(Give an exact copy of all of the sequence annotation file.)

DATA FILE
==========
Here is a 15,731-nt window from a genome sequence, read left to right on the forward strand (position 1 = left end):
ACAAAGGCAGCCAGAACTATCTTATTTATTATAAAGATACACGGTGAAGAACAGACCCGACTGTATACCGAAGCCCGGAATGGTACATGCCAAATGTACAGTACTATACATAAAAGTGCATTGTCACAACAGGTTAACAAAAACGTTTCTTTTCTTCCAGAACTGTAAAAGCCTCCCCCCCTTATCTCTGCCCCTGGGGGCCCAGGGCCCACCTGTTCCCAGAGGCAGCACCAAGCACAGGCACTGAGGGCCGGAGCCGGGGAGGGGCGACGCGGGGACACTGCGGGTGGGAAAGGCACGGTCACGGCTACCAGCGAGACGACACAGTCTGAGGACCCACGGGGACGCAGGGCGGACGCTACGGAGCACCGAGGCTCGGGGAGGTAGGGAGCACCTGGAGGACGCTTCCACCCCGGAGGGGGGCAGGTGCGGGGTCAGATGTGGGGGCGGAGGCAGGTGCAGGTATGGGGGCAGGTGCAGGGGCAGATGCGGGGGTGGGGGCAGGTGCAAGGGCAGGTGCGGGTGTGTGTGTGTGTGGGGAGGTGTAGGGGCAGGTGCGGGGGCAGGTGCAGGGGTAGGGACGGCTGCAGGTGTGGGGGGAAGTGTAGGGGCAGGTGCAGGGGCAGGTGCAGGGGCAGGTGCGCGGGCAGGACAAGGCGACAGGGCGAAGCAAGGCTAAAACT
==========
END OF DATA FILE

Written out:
Here is a 15,731-nt window from a genome sequence, read left to right on the forward strand (position 1 = left end):
ACAAAGGCAGCCAGAACTATCTTATTTATTATAAAGATACACGGTGAAGAACAGACCCGACTGTATACCGAAGCCCGGAATGGTACATGCCAAATGTACAGTACTATACATAAAAGTGCATTGTCACAACAGGTTAACAAAAACGTTTCTTTTCTTCCAGAACTGTAAAAGCCTCCCCCCCTTATCTCTGCCCCTGGGGGCCCAGGGCCCACCTGTTCCCAGAGGCAGCACCAAGCACAGGCACTGAGGGCCGGAGCCGGGGAGGGGCGACGCGGGGACACTGCGGGTGGGAAAGGCACGGTCACGGCTACCAGCGAGACGACACAGTCTGAGGACCCACGGGGACGCAGGGCGGACGCTACGGAGCACCGAGGCTCGGGGAGGTAGGGAGCACCTGGAGGACGCTTCCACCCCGGAGGGGGGCAGGTGCGGGGTCAGATGTGGGGGCGGAGGCAGGTGCAGGTATGGGGGCAGGTGCAGGGGCAGATGCGGGGGTGGGGGCAGGTGCAAGGGCAGGTGCGGGTGTGTGTGTGTGTGGGGAGGTGTAGGGGCAGGTGCGGGGGCAGGTGCAGGGGTAGGGACGGCTGCAGGTGTGGGGGGAAGTGTAGGGGCAGGTGCAGGGGCAGGTGCAGGGGCAGGTGCGCGGGCAGGACAAGGCGACAGGGCGAAGCAAGGCTAAAACT